Gym, Tan, Laundry….Lawsuit
There’s quite a “situation” brewing over phrases like “Gym, Tan Laundry (GTL)” and “Twinning”. Pun most definitely intended. MTV’s parent company, Viacom is in the process of thwarting Mike “The Situation” Sorrentino’s plans to capitalize on these catchphrases he made famous playing
a suuuuuper-tanned-and-muscular dude with abs of steel and hair of glue himself on MTV’s reality show Jersey Shore.
Specifically, The Situation recently filed paperwork to trademark the phrase “Twinning” with the hope to plaster it on shirts, stickers, folders, and whatever else the tweens need these days as they prepare to go back to school. For those keeping score, “Twinning” is a portmanteau (the act of making two words into one) inspired by a “winning” moment on the show during an escapade with twins. “Twins! Winning! Twinning!” Voila.
But what The Situation may have in the sculpted abdomen department, he clearly lacks in contract-reading ability. Like most every reality “star” before him, prior to filming the inaugural season of Shore, Sorrentino signed a contract which, by its terms, granted the rights in “all ideas, gags, suggestions, themes, plots, stories, characters, characterizations, dialogue, text, designs, graphics, titles, drawings, artwork, digital works, songs, music, photography, video, film and other material whether or not fixed or reduced to drawing or writing, at any time heretofore or hereafter created or contributed by me which in any way relate to ["Jersey Shore"]… .”
So…yeah, basically everything he says, does, writes, eats, poops, and drinks in front of those omnipresent cameras is owned by MTV. Including (but not limited to) “Twinning,” of course.
Here’s the thing about contracts: they’re awesome. The reason we enter into contracts is to dictate actions in the future and spell out the consequences for acting contrary to the agreement (if such penalty isn’t dictated by a statute, ordinance, or other regulation).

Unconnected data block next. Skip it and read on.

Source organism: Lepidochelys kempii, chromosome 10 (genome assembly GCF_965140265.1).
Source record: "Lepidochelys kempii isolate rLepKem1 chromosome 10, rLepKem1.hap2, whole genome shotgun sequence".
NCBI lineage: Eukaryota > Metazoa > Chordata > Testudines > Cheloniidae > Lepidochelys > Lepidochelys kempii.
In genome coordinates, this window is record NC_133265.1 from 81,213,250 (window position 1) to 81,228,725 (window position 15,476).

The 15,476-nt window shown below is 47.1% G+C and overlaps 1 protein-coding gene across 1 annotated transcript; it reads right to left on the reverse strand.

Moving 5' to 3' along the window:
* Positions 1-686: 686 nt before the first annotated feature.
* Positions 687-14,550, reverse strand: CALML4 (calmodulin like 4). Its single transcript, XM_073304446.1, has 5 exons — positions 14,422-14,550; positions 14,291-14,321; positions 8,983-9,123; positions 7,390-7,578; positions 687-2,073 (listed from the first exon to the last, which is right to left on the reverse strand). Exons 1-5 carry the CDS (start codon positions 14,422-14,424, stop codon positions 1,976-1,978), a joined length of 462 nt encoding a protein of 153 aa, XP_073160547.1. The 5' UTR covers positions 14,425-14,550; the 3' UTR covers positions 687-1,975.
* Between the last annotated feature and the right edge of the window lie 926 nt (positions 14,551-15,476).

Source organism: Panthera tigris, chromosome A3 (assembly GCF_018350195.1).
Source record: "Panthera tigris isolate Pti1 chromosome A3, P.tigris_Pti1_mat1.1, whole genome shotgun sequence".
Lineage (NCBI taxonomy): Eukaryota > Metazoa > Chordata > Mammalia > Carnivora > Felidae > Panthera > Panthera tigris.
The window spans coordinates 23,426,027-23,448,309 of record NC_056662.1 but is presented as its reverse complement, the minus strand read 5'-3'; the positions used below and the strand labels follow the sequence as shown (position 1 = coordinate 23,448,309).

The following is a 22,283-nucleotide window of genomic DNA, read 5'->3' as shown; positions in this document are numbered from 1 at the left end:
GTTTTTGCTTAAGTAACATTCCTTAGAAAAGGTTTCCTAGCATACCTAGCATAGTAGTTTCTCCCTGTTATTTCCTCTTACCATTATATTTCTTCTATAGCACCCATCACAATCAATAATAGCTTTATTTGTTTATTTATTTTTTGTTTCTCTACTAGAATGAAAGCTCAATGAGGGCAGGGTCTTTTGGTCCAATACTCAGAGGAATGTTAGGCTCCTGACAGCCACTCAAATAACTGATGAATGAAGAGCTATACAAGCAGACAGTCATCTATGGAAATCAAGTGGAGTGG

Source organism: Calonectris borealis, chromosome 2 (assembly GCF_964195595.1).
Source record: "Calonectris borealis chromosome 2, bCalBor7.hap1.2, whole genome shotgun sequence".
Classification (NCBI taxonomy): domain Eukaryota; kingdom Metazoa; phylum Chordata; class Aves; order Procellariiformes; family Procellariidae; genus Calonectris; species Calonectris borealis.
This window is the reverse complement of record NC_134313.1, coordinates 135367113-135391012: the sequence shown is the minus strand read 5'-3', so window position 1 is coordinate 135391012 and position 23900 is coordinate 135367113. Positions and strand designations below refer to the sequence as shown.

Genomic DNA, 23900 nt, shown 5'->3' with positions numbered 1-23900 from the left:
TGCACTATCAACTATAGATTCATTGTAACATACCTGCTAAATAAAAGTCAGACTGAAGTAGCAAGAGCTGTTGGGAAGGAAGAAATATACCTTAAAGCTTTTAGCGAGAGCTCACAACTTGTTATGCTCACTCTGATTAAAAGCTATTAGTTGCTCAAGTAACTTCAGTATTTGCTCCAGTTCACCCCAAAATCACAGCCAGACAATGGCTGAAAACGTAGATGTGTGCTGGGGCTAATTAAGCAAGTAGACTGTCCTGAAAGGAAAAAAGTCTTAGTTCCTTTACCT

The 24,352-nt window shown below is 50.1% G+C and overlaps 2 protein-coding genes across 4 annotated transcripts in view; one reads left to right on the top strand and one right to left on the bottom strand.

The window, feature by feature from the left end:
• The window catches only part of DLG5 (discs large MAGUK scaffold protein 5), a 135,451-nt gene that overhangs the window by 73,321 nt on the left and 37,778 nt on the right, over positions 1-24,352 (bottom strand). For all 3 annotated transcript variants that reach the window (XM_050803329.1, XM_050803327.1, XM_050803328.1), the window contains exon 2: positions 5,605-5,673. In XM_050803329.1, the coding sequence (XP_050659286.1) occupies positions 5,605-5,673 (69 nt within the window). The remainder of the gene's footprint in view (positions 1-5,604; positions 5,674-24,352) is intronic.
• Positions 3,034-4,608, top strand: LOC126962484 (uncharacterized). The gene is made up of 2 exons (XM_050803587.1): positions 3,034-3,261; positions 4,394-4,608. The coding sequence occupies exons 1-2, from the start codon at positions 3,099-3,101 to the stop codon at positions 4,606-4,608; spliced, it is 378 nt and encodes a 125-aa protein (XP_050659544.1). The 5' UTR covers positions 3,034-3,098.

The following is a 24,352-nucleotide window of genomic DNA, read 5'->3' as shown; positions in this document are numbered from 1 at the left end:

We enter into contracts every day. Next time you hastily pull into that parking spot in the mall, before you bolt out to scout the aisles of Nordstrom and Victoria’s Secret, read the back of your parking ticket. Notice that by taking that little ticket, the premises owner explicitly limits its liability—for theft, water damage, fire, or anything else that might go wrong while you diligently search for deals on designer goods and eat soft, fluffy cinnamon pretzel bites. Chances are you didn’t even read the contract. You surely didn’t go over the terms with your lawyer (Shame on you!).
When you got home from the mall, you probably installed the latest version of iTunes. Remember checking the box at the bottom and agreeing to “all the terms and conditions” before the download would commence? That, too, was a contract (with definitions of future conduct and how to proceed when unforeseen things may go awry).
But, for better or for worse, The Situation’s contract is wayyyyyy more valuable than a parking ticket contract or your iTunes contract. The potential for ca$h that may be generated from “Twinning” is a much bigger deal to a great number of important people than the liability potential of someone vandalizing your Honda Civic. And for that reason, Sorrentino was given a detailed contract (and presumably reviewed it with competent counsel) with clear-as-day language in it.
Why he’s trying to misappropriate catchphrases that clearly stopped belonging to him the moment they left his lips is confusing, and it’s ultimately a big waste of time, lawyering, and money.
That said….dude’s got great abs. There is no denying that.